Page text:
Reflectors are a special kind of node, really a computer server that takes in digital packets and shares them with all other nodes that are connected to the reflector. In this way multiple users can all talk to each other in the same way local hams might rag-chew together on HF. There are some 300 reflectors around the world, and today each of these reflectors has 10 available "channels" with a unique four-digit identifier. Reflector nodes have identifiers that begin with the number nine, so a reflector indentified by "9200" is actually channel 0 of the 920X reflector. 9205 is channel five of the same reflector (and is our IRLP net channel for The American Legion Amateur Radio Club Net, courtesy of the reflector's owner, Dave Gingrich, K9DC here in Indianapolis.) There are many reflector channels unused today, although nets are springing up all over for a variety of clubs and even for specific topics, like antenna construction, QRP operation, and yes, IRLP. For a list of such topics, visit www.irlptopics.net.
Connecting to the TALARC Net
Let's say you're interested in giving IRLP a try—what better way than to call in during our regular 2nd Saturday of the month net for TALARC? Briefly, here's how. (For a more detailed explanation, visit www.irlp.net).
DTMF Control Codes that may be useful
You may also, while connected, use some of the following DTMF codes during your session. You might, for example, transmit DTMF 73 after you have finished your call, or if after several minutes you become aware that no one is currently using the link and you wish to call up a new node:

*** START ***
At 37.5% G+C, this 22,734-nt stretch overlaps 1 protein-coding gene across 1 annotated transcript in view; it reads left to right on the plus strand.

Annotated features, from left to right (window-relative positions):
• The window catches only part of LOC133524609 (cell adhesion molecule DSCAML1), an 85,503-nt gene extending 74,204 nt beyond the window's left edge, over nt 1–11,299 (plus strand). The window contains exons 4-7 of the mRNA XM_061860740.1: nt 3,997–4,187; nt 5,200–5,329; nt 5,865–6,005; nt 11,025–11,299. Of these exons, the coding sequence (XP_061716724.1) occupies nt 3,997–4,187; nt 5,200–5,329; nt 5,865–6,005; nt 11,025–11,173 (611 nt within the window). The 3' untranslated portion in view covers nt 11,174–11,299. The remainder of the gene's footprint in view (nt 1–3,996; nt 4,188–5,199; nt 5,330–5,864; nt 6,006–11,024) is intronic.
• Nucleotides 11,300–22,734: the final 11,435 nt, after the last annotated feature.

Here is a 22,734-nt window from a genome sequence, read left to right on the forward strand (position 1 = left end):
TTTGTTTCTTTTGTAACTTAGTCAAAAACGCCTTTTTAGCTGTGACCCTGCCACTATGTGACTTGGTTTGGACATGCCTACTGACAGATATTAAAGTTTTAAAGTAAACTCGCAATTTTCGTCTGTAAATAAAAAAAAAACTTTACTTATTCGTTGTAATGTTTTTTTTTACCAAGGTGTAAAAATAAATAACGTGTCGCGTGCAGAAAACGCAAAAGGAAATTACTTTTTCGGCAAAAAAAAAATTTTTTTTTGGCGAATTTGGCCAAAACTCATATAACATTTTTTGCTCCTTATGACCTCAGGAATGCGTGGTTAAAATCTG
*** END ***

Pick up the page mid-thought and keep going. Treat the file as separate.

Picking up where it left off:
With reflector use, the first thing we must all remember is to leave a gap between transmissions and wait before you speak for a second after you key up. Having said that, this is a good time to list the three main rules when connected to a reflector:
A fun way to operate—give it a try.
There you have it. If you haven't tried worldwide communication over the Internet Radio Linking Project, give it a try. IRLP gives an interesting new twist to our hobby, and allows amateurs of every license class access to worldwide voice communication. You might also explore the many reflector channels with interesting content and gatherings of like-minded hams. Best of all, band conditions and propagation is never a problem…
Our thanks to www.irlp.net and to the Crossroads Repeater (Dave, K9DC, who in fact also has a very good primer on the use of IRLP at http://www.irlp.net/ref9200-policy.html). You may also wish to review general IRLP guidelines at http://www.irlp.net/guidelines.html. There is a wealth of information out there about IRLP. Grab it and get on the air.
Bill Sloan, NZ9S, is the IRLP Net Manager for The American Legion Amateur Radio Club